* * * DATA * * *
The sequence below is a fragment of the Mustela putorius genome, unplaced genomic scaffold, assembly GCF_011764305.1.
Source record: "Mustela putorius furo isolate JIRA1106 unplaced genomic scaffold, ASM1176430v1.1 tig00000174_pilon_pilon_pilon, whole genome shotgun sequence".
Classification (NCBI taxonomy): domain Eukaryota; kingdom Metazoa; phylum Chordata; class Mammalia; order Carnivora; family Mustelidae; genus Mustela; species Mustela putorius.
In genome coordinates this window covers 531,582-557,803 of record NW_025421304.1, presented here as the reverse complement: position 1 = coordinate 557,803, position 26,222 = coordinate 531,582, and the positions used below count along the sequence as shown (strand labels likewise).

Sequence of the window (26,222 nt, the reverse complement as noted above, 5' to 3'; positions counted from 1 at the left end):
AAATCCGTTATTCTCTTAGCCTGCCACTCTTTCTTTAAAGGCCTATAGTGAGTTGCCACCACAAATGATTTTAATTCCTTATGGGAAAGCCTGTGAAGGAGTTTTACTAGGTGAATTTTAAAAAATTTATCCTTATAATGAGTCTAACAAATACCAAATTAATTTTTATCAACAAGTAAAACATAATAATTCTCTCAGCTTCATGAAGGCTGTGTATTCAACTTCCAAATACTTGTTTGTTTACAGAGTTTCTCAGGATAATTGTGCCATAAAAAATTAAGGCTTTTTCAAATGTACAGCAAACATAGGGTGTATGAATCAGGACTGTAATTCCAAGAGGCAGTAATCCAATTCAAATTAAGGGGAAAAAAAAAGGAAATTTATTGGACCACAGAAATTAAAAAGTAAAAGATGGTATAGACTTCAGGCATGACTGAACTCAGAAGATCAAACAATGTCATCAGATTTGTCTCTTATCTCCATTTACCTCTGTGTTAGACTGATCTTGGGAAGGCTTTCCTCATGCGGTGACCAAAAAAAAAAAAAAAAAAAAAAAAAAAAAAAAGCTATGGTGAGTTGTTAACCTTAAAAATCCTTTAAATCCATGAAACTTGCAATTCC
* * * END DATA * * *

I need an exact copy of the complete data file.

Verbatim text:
The sequence below is a fragment of the Mustela putorius genome, unplaced genomic scaffold, assembly GCF_011764305.1.
Source record: "Mustela putorius furo isolate JIRA1106 unplaced genomic scaffold, ASM1176430v1.1 tig00000174_pilon_pilon_pilon, whole genome shotgun sequence".
Classification (NCBI taxonomy): domain Eukaryota; kingdom Metazoa; phylum Chordata; class Mammalia; order Carnivora; family Mustelidae; genus Mustela; species Mustela putorius.
In genome coordinates this window covers 531,582-557,803 of record NW_025421304.1, presented here as the reverse complement: position 1 = coordinate 557,803, position 26,222 = coordinate 531,582, and the positions used below count along the sequence as shown (strand labels likewise).

Sequence of the window (26,222 nt, the reverse complement as noted above, 5' to 3'; positions counted from 1 at the left end):
AAATCCGTTATTCTCTTAGCCTGCCACTCTTTCTTTAAAGGCCTATAGTGAGTTGCCACCACAAATGATTTTAATTCCTTATGGGAAAGCCTGTGAAGGAGTTTTACTAGGTGAATTTTAAAAAATTTATCCTTATAATGAGTCTAACAAATACCAAATTAATTTTTATCAACAAGTAAAACATAATAATTCTCTCAGCTTCATGAAGGCTGTGTATTCAACTTCCAAATACTTGTTTGTTTACAGAGTTTCTCAGGATAATTGTGCCATAAAAAATTAAGGCTTTTTCAAATGTACAGCAAACATAGGGTGTATGAATCAGGACTGTAATTCCAAGAGGCAGTAATCCAATTCAAATTAAGGGGAAAAAAAAAGGAAATTTATTGGACCACAGAAATTAAAAAGTAAAAGATGGTATAGACTTCAGGCATGACTGAACTCAGAAGATCAAACAATGTCATCAGATTTGTCTCTTATCTCCATTTACCTCTGTGTTAGACTGATCTTGGGAAGGCTTTCCTCATGCGGTGACCAAAAAAAAAAAAAAAAAAAAAAAAAAAAAAAAGCTATGGTGAGTTGTTAACCTTAAAAATCCTTTAAATCCATGAAACTTGCAATTCC